It most definitely was not viewed so dismissively when it was released in late1968 as yet another hit song penned by Jimmy Webb. Wichita Lineman stayed on the top 100 for 15 weeks and as of Glen Campbell’s1 passing in 2017 it had sold over 350,000 downloads. Back in the day it was covered by a staggering number of A-list recording artists from a wide range of genres, and was praised by British music journalist Stuart Maconie as “the greatest pop song ever composed”.

…but that’s not why I love it.

For most of my youth I lived in areas where the wind blew.

All. The. Time.

With marginal tree cover there wasn’t much to keep the wind from coming off the Siskiyou Mountains and roaring past our home in Little Shasta Valley2. Likewise with Sterling Alaska: our ranch was situated right in the middle of the scrubs, snags and saplings trying to recover some of the 300,000+ acres leveled by the Skilak Lake Fire of 1947.

In both locales the wind blew past the homes, outbuildings, and through the winding lengths of power lines, phone line antennae, and guy wires that surrounded all those buildings, creating a haunting melody that changed as the wind altered its direction and speed. Despite the lack of a Walkman or even a transistor radio we never lacked for a haunting musical soundtrack to outdoor activities be it work or play.

By the use of high-pitched violins and strategically-placed changes in key, the instrumental background to Wichita Lineman comes closer to the sound and feeling of wind in the wire than any other piece of music I’ve ever heard. While the lyrics specifically refer to power company maintenance workers the message applies to anyone who has spent time around power or telephone lines running through a desolate windswept area; people who know that those lines aren’t just making noise – they’re voices talking – or better yet – singing to you.

It brings to mind Henry Farney’s masterpiece from 1904 Song of the Talking Wire.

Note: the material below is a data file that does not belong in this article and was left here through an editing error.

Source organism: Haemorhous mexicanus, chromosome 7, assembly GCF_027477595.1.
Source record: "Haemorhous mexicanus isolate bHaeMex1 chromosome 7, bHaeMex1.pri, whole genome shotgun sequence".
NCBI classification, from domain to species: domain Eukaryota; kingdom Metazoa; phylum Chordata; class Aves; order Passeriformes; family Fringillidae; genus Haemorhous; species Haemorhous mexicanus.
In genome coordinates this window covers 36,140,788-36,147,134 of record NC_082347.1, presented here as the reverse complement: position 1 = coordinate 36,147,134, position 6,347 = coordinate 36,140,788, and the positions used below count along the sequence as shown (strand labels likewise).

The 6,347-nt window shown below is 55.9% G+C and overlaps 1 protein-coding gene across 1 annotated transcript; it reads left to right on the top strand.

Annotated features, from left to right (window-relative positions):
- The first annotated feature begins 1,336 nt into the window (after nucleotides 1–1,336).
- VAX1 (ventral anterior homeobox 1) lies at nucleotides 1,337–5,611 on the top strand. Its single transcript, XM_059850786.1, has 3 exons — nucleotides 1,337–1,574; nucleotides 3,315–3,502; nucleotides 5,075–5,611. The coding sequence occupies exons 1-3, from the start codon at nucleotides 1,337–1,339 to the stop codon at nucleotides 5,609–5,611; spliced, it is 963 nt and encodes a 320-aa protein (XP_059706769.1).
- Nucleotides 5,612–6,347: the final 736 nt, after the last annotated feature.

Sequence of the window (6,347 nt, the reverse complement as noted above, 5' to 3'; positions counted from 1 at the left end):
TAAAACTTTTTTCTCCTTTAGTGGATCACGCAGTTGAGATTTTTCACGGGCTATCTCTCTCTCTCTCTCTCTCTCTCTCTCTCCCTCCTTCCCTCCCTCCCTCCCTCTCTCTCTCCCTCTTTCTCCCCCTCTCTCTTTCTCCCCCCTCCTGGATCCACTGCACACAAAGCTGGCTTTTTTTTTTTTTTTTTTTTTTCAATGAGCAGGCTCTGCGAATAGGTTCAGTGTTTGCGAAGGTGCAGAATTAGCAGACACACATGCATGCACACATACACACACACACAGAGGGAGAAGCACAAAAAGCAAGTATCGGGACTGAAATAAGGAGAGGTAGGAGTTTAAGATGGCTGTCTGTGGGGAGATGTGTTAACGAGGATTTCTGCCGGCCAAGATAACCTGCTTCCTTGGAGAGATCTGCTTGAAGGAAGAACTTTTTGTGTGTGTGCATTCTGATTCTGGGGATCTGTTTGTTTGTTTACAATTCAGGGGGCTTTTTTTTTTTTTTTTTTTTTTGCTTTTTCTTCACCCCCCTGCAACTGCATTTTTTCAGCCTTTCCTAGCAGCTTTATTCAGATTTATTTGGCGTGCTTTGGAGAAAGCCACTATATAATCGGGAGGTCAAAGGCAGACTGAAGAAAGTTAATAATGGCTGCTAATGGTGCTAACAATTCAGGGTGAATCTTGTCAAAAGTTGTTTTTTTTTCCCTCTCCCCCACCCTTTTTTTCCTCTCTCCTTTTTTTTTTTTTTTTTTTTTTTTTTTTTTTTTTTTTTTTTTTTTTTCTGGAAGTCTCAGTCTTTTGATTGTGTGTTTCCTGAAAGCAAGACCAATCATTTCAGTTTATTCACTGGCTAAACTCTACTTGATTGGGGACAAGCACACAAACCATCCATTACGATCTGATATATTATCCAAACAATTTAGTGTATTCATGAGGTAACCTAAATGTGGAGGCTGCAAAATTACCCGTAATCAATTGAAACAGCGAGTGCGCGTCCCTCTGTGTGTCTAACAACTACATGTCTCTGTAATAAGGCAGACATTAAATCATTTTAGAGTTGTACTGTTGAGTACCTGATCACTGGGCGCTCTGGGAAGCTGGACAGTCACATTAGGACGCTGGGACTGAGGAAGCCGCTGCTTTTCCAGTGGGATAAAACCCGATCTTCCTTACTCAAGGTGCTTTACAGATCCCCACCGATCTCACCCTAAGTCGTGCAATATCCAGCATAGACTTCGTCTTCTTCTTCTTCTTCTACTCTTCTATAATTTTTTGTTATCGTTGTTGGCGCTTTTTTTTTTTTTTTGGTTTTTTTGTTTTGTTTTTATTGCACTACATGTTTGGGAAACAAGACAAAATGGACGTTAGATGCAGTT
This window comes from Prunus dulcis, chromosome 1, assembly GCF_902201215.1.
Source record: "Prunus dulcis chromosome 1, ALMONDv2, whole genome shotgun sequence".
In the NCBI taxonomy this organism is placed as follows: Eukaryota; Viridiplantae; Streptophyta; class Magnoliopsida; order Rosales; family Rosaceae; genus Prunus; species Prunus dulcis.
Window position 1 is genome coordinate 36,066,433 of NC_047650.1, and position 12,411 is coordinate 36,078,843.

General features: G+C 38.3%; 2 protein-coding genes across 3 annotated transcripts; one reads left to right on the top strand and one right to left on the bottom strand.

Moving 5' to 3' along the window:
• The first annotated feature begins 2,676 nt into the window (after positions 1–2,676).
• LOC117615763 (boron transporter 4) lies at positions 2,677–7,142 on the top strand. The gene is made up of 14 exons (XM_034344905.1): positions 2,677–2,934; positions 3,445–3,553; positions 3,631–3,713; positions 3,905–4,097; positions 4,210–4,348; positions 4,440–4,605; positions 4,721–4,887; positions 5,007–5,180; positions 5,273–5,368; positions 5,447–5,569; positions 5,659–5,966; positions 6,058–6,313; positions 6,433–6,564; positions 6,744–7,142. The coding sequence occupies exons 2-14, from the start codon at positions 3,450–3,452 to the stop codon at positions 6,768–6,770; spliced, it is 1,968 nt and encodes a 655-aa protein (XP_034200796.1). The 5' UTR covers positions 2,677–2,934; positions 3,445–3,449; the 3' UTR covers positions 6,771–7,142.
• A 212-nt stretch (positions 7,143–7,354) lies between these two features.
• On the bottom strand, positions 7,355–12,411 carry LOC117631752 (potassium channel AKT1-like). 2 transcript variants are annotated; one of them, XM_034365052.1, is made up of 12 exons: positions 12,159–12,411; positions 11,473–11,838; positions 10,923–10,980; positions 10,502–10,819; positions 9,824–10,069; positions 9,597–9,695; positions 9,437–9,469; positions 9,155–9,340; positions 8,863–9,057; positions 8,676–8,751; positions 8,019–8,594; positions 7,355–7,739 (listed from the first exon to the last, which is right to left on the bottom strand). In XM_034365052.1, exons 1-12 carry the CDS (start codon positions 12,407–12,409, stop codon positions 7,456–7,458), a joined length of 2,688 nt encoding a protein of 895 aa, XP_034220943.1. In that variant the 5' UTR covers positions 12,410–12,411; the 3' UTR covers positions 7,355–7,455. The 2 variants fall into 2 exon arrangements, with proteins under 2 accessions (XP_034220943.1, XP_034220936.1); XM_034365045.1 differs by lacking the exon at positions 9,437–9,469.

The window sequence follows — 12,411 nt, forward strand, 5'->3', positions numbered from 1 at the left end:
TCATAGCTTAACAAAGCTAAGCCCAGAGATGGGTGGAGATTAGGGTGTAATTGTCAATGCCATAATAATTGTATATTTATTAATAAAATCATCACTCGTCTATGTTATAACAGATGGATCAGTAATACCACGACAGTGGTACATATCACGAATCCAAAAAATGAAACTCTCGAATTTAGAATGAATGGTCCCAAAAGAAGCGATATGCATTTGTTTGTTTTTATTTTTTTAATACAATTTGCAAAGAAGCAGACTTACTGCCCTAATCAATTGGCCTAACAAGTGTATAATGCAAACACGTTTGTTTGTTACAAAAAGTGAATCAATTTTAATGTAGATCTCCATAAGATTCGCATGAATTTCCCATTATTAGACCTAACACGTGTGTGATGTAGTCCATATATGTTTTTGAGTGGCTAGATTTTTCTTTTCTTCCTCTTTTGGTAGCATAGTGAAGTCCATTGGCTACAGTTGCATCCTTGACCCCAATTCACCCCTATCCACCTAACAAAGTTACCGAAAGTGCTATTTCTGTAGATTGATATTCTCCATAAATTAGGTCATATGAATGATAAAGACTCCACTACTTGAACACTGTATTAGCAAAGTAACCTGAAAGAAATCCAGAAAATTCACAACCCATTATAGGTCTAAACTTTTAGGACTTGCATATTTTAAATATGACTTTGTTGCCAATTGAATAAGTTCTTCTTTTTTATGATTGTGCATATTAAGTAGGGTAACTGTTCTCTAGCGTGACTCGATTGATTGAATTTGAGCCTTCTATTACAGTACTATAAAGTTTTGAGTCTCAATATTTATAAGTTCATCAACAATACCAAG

Song of the Talking Wire

I’ve lost count of the times I’ve found myself standing in this gentleman’s moccasins. This image and Wichita Lineman come  the closest to capturing the essence of solitude on a windy winter night  – especially as I would walk in between hitched rides and listen to the wind and the wire sing. It gave me a sense of connection with something larger than myself – something cosmic.

….which makes this closing clip all that much more cool…in more ways than one.

https://www.bbc.com/news/av/science-environment-46490149/listen-to-the-wind-whistle-on-mars

It’s a very faint, very subtle sound and even with augmentation it’s hard to pick out, but what you are listening to is  a recording of the wind as recorded by the British seismometer package carried on Nasa’s InSight lander as it  detected the vibrations from Martian air rushing over the probe’s solar panels.

At least that’s what the BBC say it is.

To me it’s the sound of the wind in the wire as I’m walking from the highway to the ranch along Scout Lake Loop road.


 

Notes:

  1. It was only when Glen Campbell passed away in August of 2017 after a long battle with Alzheimer’s that the snarky comments began to slow down. It was then that Mr. Campbell, and by extension his work, started receiving the objective appraisal he so richly deserved. Consider for a moment the following list of achievements:
  • Twenty-nine Top 10 hit songs
  • Twelve gold albums
  • Four platinum albums
  • One double album
  • Multiple Grammy awards
  • A hit CBS TV series in the late ‘60s

Most noteworthy was his status as a charter member of the legendary group of session musicians known as the Wrecking Crew. The Monkees weren’t the only pop musicians that “didn’t play their own instruments”. Top 40 headliners from the Beach Boys on down would rely on the Wrecking Crew to provide instrumental back-up to their vocals when cutting a record.

2. located in the actively-volcanic high desert of northern-almost Oregon California.

Music: White Car

 

Despite my fondness for the genre I’ve always been a bit ambivalent about the British progressive rock group Yes. I immediately took to their first single ”Your Move” but the AM radio version I first heard at the University in the fall of 1971 did not accurately reflect the band’s basic sound. The raucous addendum “I’ve Seen All Good People” tacked on to the tail end of the album track was missing from the radio version, so I was immediately taken with vocal harmonies and a pleasant, maybe even pretty, acoustic accompaniment topped off with a majestic but not overpowering organ in the last couple of measures.

Hmmm. Kind of like Crosby, Still, Nash and Young, I thought.

Then Marty and Jeff  down the hall played The Yes Album in its entirety and I became a fan of the band on their own merits and not because I though they sounded like someone else…but since I really, really liked the harmony and uncomplicated nature of “Your Song”  I mentally filed it in a place separate from Fragile, Closer to the Edge and other subsequent Yes Albums.

Time passed, and music evolved:

  • The Moody Blues broke up then reunited into a shadow of themselves.
  • Emerson, Lake & Palmer alternately mugged our ears/broke our hearts  with Love Beach.